• He rises to life, meaning He was what He said He was, He really did make the atonement for all the sin of His followers, And God was putting His seal of approval on everything Jesus did and said. 
So there it all was. Pass/Fail. Go/NoGo. Life/Death. Win/Lose.

It was ALL on the line. What a day it would have been to be there, indwelt by the Holy Spirit, just waiting in anticipation of the greatest event the world will ever know.

I think that's why we're reminded, in Hebrews 9:27, that it is appointed to us to die. There will be a day in our life when it'll be Pass/Fail ... Go/NoGo ... Life/Death ... Win/Lose.

I am thankful I'm on the winning side. 

Friday, April 14, 2017


I recall the day I had my first knee replacement surgery.

As I recall, it was a Monday. Now, surgery is surgery. This one was preceded by Versed, which always eases the ride into the O.R. Then Propofol took over, and I didn't even dream

Just slept.

Woke up for the usual groggy amusement of the Recovery Room, and then back to the private room and the family.

The really unpleasant part of it all was the pain. I got to the room in mid-day, and the knee hurt a lot, when the anesthetic wore off. Sure, the nurses tried the usual meds, but morphine and acetaminophen have no effect whatsoever on pain, in me. The nurses didn't believe me, and didn't want to give me anything else after they gave me that stuff.

I was in extreme pain all night. I slept not one wink, all night.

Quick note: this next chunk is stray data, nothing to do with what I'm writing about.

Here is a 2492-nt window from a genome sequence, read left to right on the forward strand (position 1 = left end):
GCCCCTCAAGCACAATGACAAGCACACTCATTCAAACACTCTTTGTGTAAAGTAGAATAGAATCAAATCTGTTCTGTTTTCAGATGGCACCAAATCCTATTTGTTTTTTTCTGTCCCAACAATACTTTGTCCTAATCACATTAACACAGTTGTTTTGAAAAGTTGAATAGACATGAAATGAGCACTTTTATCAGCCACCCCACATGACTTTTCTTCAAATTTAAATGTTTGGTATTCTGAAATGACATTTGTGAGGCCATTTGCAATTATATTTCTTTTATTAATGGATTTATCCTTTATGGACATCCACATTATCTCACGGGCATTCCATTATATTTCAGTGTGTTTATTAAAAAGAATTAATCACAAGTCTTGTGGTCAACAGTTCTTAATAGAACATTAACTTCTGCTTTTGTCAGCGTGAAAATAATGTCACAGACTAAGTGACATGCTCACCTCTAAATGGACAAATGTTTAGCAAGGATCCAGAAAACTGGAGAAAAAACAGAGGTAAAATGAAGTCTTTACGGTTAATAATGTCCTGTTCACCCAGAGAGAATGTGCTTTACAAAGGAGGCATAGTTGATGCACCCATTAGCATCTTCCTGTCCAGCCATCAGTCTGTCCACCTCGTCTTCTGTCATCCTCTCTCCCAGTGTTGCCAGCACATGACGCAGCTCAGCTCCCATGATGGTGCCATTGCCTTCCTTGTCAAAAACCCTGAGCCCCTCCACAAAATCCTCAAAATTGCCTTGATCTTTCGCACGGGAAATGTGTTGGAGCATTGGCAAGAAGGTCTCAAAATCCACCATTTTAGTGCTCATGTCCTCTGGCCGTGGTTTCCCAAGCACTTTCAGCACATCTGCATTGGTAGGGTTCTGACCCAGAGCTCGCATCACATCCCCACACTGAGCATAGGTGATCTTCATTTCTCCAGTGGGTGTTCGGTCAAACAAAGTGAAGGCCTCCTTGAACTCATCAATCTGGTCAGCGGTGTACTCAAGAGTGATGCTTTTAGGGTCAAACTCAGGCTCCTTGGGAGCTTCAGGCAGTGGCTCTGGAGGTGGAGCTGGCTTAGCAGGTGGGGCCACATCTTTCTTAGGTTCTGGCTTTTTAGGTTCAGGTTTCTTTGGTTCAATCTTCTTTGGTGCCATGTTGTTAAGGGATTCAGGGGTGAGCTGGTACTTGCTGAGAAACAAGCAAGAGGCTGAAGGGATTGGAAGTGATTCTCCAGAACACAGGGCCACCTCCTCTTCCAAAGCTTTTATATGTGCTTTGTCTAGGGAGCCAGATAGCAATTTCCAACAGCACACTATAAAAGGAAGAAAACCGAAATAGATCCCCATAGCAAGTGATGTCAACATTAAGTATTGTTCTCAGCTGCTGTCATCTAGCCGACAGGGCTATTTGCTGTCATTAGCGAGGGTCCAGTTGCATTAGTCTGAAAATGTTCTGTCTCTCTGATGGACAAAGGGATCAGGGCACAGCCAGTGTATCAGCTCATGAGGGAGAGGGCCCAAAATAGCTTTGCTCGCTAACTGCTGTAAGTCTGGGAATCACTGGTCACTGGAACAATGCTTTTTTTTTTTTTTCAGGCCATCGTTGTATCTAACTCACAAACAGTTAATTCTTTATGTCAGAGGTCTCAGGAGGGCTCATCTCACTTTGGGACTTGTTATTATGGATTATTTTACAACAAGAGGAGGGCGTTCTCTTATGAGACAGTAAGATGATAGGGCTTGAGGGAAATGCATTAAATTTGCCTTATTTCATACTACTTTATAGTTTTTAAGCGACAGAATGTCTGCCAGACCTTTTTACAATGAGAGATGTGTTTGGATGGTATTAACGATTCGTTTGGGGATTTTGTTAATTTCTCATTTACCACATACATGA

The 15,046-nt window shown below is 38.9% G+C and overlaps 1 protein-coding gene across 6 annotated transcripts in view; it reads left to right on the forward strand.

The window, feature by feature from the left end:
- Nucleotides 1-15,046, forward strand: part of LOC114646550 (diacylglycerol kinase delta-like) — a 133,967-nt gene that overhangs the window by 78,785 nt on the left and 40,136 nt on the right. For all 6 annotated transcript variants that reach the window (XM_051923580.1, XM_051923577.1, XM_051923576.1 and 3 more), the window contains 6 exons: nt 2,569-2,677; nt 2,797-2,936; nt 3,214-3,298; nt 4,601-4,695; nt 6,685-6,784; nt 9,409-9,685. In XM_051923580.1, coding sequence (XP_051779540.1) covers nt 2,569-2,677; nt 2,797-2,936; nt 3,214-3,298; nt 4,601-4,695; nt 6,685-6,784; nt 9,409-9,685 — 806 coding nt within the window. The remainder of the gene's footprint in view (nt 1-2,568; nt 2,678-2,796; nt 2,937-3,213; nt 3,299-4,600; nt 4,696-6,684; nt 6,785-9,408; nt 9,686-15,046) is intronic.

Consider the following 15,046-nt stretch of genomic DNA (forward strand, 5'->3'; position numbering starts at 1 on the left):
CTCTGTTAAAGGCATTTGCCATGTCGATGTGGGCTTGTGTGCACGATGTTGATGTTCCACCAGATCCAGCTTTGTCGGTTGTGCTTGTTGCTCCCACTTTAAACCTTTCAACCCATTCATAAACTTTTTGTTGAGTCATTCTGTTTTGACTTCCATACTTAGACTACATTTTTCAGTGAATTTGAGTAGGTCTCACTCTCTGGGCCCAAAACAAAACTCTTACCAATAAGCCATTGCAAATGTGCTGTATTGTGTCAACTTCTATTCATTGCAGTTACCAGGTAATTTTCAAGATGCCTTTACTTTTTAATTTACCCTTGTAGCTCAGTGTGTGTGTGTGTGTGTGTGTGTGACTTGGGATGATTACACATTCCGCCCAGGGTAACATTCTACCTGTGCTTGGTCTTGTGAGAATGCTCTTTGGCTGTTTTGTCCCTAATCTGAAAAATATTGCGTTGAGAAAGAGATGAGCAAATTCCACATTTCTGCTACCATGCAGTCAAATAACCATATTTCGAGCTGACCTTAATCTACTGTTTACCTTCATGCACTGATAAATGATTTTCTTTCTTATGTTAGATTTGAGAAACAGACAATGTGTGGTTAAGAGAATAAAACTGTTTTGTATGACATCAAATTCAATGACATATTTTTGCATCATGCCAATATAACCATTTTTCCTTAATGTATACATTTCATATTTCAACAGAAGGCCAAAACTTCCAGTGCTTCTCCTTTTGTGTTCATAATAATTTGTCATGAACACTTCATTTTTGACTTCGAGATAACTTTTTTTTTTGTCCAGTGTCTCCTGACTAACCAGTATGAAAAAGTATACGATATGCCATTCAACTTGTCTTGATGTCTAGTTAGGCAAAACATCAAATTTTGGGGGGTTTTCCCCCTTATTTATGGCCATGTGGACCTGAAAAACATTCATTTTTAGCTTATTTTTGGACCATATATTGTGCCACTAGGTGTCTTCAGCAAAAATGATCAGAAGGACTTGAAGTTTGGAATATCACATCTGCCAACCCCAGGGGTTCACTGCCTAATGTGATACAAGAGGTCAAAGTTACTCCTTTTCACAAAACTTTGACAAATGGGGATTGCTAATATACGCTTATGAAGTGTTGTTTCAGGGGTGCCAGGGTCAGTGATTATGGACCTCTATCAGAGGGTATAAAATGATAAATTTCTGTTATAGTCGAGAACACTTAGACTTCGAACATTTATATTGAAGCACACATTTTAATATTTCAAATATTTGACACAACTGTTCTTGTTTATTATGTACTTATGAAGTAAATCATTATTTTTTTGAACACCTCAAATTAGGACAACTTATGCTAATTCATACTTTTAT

Next day, they finally gave me a pain-killer that worked, and I finally got some sleep.

Four years later, I had the other knee replaced.

Now, many years later, the knees are fine and I am sure glad I had the surgery. Despite the absolute agony and the disruption of the surgeries, everything came out just fine.

So's my family! I can recall when walking was painful and stairs were out of the question, that I wasn't a lot of use to anybody around the house.


There's little doubt that Jesus' pain during the scourging and the crucifixion were excruciating. Much much worse than you or I have or will ever experience. I get that it was monumental. Considering God's economy, I would also guess that, as much worse as Jesus' experience was, than any we'll ever endure here, that the beauty and the wonder and the profit from the experience would be much greater than anything we'll ever do, or endure.

I look back on the surgery date ... for both of my knees ... and recall the pain that went with both experiences. But that's not the overriding thought; that's assigned to the fact that I'm 78, had knees that were totally worn out, and today, they're absolutely no problem.

My hips, neck, back and shoulders are all complaining loudly every day about the arthritis they contain, but not my knees!

Such, it is, with the Crucifixion. As terrible as it was, it became wonderful on the following Sunday. And it still is, yet today.

I believe Jesus would say the same thing about that first occurrence of the Friday that was Good, even when nobody else on earth knew it.